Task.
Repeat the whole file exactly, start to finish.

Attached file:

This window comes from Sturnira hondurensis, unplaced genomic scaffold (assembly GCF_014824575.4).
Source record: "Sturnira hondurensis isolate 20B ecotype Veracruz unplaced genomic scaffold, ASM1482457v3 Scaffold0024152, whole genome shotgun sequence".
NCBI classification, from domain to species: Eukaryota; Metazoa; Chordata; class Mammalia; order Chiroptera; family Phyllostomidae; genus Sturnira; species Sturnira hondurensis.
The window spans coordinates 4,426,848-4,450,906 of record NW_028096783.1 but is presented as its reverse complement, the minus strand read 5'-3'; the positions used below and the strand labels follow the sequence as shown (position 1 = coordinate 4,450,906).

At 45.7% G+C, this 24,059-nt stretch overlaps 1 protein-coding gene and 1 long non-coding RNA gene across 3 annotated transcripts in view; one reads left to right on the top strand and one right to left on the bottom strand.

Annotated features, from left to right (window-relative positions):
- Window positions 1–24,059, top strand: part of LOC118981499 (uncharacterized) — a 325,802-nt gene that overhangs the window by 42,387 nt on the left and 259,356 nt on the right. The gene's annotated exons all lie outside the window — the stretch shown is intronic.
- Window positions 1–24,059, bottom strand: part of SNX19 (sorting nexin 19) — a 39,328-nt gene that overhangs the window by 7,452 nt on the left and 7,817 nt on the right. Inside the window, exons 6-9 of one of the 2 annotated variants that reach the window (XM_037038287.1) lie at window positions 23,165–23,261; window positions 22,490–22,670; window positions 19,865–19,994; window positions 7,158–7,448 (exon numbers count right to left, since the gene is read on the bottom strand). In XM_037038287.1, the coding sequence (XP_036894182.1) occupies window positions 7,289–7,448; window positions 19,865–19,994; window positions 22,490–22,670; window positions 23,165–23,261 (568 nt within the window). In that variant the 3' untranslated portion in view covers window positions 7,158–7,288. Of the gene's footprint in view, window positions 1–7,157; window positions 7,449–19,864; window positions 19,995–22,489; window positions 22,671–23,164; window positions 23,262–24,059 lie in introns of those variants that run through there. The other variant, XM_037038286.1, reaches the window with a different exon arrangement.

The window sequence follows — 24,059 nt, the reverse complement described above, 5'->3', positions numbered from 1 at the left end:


This window comes from Sturnira hondurensis, unplaced genomic scaffold (assembly GCF_014824575.4).
Source record: "Sturnira hondurensis isolate 20B ecotype Veracruz unplaced genomic scaffold, ASM1482457v3 Scaffold0024152, whole genome shotgun sequence".
NCBI classification, from domain to species: Eukaryota; Metazoa; Chordata; class Mammalia; order Chiroptera; family Phyllostomidae; genus Sturnira; species Sturnira hondurensis.
The window spans coordinates 4,426,848-4,450,906 of record NW_028096783.1 but is presented as its reverse complement, the minus strand read 5'-3'; the positions used below and the strand labels follow the sequence as shown (position 1 = coordinate 4,450,906).

At 45.7% G+C, this 24,059-nt stretch overlaps 1 protein-coding gene and 1 long non-coding RNA gene across 3 annotated transcripts in view; one reads left to right on the top strand and one right to left on the bottom strand.

Annotated features, from left to right (window-relative positions):
- Window positions 1–24,059, top strand: part of LOC118981499 (uncharacterized) — a 325,802-nt gene that overhangs the window by 42,387 nt on the left and 259,356 nt on the right. The gene's annotated exons all lie outside the window — the stretch shown is intronic.
- Window positions 1–24,059, bottom strand: part of SNX19 (sorting nexin 19) — a 39,328-nt gene that overhangs the window by 7,452 nt on the left and 7,817 nt on the right. Inside the window, exons 6-9 of one of the 2 annotated variants that reach the window (XM_037038287.1) lie at window positions 23,165–23,261; window positions 22,490–22,670; window positions 19,865–19,994; window positions 7,158–7,448 (exon numbers count right to left, since the gene is read on the bottom strand). In XM_037038287.1, the coding sequence (XP_036894182.1) occupies window positions 7,289–7,448; window positions 19,865–19,994; window positions 22,490–22,670; window positions 23,165–23,261 (568 nt within the window). In that variant the 3' untranslated portion in view covers window positions 7,158–7,288. Of the gene's footprint in view, window positions 1–7,157; window positions 7,449–19,864; window positions 19,995–22,489; window positions 22,671–23,164; window positions 23,262–24,059 lie in introns of those variants that run through there. The other variant, XM_037038286.1, reaches the window with a different exon arrangement.

The window sequence follows — 24,059 nt, the reverse complement described above, 5'->3', positions numbered from 1 at the left end: